I’ve been following with interest the coverage of the eminent biologist’s use of unnatributed text in his books, and have read the recent article in The Guardian: Eminent scientist Lewis Wolpert sorry for using others’ work
When something like this happens in student work it is taken very seriously by the Department, and in fact it is getting easier to catch these occurrences with clever software.
However, this can easily be the result of carelessness rather than a willful intention to deceive. As mentioned in the Guardian article, it is quite common to cut relevant passages from webpages and put them in a scratch file, and then eventually weave them unchanged into the final writeup. In the case of students it could be that they just feel the authoritative text is written much better than they could, and sometimes it seems there are only a few ways to phrase some simple concepts. Other times it seems clear, from comparing the two texts, there is an attempt at hoodwinking, by adding little grammar changes (even mistakes!) or changing the order of words, etc, to help pass through detection.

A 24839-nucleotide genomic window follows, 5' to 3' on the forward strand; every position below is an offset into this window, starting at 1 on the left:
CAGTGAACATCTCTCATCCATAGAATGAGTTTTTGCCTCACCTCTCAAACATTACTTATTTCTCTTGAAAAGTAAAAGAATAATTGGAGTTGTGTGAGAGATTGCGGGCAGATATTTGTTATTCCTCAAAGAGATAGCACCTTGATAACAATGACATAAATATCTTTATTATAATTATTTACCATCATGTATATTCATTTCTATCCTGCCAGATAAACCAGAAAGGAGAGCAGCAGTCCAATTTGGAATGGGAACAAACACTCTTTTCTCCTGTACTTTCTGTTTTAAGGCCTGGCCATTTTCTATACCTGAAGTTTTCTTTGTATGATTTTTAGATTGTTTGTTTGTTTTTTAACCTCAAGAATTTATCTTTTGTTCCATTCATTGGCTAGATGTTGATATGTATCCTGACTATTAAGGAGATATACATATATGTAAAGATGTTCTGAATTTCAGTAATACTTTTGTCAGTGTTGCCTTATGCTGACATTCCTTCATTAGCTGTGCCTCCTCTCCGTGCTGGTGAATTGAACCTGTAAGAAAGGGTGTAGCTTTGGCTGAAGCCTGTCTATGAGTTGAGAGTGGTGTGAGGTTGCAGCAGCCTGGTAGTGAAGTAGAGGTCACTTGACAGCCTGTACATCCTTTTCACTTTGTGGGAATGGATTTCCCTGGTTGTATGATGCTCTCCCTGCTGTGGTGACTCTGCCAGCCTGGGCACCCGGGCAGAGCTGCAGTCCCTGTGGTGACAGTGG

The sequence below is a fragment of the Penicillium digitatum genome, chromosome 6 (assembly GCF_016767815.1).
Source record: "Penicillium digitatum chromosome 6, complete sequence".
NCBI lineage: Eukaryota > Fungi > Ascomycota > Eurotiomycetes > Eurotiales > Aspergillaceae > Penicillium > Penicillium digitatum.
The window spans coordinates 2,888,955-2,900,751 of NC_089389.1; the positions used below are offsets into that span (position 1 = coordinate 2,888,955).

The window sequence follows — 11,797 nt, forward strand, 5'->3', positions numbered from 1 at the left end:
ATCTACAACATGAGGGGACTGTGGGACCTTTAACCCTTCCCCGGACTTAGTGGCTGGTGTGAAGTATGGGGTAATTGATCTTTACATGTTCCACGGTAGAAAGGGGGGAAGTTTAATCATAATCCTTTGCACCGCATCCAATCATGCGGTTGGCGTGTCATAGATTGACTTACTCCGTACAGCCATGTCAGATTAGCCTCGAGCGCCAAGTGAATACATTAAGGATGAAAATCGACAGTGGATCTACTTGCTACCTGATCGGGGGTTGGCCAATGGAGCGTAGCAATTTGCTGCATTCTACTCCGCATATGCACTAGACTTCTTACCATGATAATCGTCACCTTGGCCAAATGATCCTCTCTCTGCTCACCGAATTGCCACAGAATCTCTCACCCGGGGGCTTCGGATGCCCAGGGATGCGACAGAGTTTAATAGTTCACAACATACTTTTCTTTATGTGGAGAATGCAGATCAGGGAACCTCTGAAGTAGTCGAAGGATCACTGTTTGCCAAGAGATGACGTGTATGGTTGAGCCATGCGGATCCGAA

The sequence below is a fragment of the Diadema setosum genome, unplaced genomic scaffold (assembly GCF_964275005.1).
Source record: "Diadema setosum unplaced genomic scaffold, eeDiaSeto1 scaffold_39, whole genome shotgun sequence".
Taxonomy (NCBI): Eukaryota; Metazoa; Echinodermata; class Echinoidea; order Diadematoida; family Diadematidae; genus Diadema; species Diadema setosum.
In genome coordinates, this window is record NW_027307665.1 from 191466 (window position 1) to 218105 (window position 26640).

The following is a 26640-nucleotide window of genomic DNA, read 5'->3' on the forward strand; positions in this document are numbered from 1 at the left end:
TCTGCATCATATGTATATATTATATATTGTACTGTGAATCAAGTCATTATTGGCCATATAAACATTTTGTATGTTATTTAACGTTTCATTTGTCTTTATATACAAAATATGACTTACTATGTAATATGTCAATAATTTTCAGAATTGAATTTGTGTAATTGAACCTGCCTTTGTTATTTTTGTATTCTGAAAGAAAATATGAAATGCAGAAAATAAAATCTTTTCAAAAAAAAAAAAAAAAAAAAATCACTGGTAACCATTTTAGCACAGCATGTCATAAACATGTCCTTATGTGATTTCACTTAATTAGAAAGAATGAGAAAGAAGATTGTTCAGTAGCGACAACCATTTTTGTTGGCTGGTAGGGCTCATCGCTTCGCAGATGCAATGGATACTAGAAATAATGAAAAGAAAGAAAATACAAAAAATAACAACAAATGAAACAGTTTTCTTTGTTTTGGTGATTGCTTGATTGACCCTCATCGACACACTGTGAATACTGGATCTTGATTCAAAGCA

How do *I* try to avoid inadvertently leaving text unchanged in something I am writing?
1. I keep my scratch file separate from my draft file. So when I am doing “research” (ie websurfing) I try to save passages and URLS into this scratch file, and try to not cut and paste from here into the draft.
2. I try to use some punctuation (or surround by asterisks) any phrase which I am likely to quote but which i will need to attribute properly.
3. I try (but don’t always succeed) in immediately creating a bibfile entry and insert a \cite in the LaTeX source.
4. I try *never* to cut text from a wikipedia page, whether it is for the scratch file of the draft file. I may use the combination of words immediately to find another publication, but keep wikipedia for consultation only.
I hope that with these steps I am able to avoid an embarassing situation – but know well that I could get careless.
I would like to know how other people handle this vexing problem!